My Journey into Cloth Nappies

My Journey into Cloth Nappies

January 17, 2020

This time 10 years ago, I was newly married with no children (yet). I always prided myself on being a good recycler, and my hatred of littering resulted in me stalking following fly-tippers many a time. I was involved in local clean up days where we gathered together and collected up every piece of litter we could find. But really my environmental awareness stopped there. Roll on 10 years and now i'm a busy mum of 3, with an eco sustainable store specialising in all sorts of zero waste and ethical products including cloth nappies. What happened along the way? Where did I change?

About 9 years ago when I was pregnant with my first baby I recall my mum mentioning traditional terry cloth nappies. It was brief, and probably not terribly positive (words like soaking/boiling/pins etc were involved) and honestly it wasnt even considered by me as an option for even a second. I happily used disposable nappies on my first baby totally oblivious to the legacy of single use nappies. While in recent years pay by waste bin charges have been a hot topic (met with much resistance nationwide!) they have actually already been in force with a small number of County Councils for many years. Our own local Counts Council (Dun Laoghaire Rathdown) was one of those early starters.

As an avid recycler, my black bin was very rarely used. We have dogs that would always clean up the food scraps, so there was little going in the black bin. Until we had a baby. Almost immediately we noticed the bin was heavier, filled faster, and was mostly filled with disposable nappies. We suffered on for a while, just accepting that it was just one of those things. Until the bills kept coming in and they started really adding up. We were paying annually to have the bin (this wasn't optional) we also had to pay per lift of the bin, and then 20 cent per kilo for the weight of the bin.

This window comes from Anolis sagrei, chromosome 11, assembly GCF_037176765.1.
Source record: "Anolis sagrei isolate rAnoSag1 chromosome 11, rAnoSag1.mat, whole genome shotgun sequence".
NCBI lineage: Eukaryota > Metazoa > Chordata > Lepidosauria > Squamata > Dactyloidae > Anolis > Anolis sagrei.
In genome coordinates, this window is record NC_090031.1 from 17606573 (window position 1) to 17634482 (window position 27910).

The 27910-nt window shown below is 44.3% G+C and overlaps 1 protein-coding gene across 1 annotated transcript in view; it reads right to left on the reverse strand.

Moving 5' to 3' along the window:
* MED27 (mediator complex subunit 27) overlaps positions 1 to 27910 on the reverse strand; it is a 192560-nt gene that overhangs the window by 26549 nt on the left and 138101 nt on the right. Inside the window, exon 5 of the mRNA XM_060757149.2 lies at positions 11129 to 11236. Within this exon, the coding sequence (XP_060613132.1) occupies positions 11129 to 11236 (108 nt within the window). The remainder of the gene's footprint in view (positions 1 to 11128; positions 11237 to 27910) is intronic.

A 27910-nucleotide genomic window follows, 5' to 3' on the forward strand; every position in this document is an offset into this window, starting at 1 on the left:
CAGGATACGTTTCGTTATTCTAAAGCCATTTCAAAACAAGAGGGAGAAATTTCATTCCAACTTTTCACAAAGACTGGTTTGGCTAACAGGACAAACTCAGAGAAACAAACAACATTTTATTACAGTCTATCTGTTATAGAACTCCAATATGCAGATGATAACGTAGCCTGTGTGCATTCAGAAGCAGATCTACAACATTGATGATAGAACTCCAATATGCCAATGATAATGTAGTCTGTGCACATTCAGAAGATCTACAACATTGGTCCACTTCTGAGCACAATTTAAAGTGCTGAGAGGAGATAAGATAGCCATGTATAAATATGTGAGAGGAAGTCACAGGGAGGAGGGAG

Black bin, green bin and brown bin

I decided to do some research on alternative methods of disposing of nappies to reduce this cost. I'm not entirely sure what I was hoping to find on Google. Maybe some sort of safe home incinerator? Or a home composer that could deal with disposable nappies? It was then that I realised. The nappies that I was going through in multiples each day were actually going to be on this earth about 400 years longer than me. I can honestly say I had never heard about that before. I was absolutely horrified. I briefly reconsidered the traditional terry nappies my mum had mentioned. But to my surprise, Google revealed these absolutely gorgeous modern cloth nappies that looked easy to use. No scary pins!

I ordered some modern cloth nappies (I think my first were a 3 pack of Charlie Banana pocket nappies) and straight away I was hooked.
My husband was a little more reluctant for me to invest on a full stash of cloth nappies. But as he is an accountant, I knew he was really just interested in the figures. I weighed a wet nappy (I cheated a little, I used a first thing in the morning nappy, so the heaviest!) and it was 300g. So with our pay by weight bin charge of 20 cent per kilo, this nappy was going to cost 6 cent to dispose of. This didn't include the life charge, and if half the bin was filled with nappies, that would be double the amount of lift charges each year.
Within a very short space of time, the huge reduction in our bin charges were very obvious. The charges were instantly halved with the lighter bins and the less frequent collections. And do you know what? There wasn't much more work involved. It resulted in the washing machine going 2 or 3 extra times per week, which was only really pressing a button on my behalf.

Cloth nappies were like the catyst. Suddenly I was using cloth baby wipes, reusable breast pads, and even, dare I say it, considering cloth sanitary pads. The small but important changes just kept coming. Roll on a few years and I don't dismiss any idea now when it comes to minimal waste and efforts to reduce our waste impact on the planet. After all there is no Planet B! 


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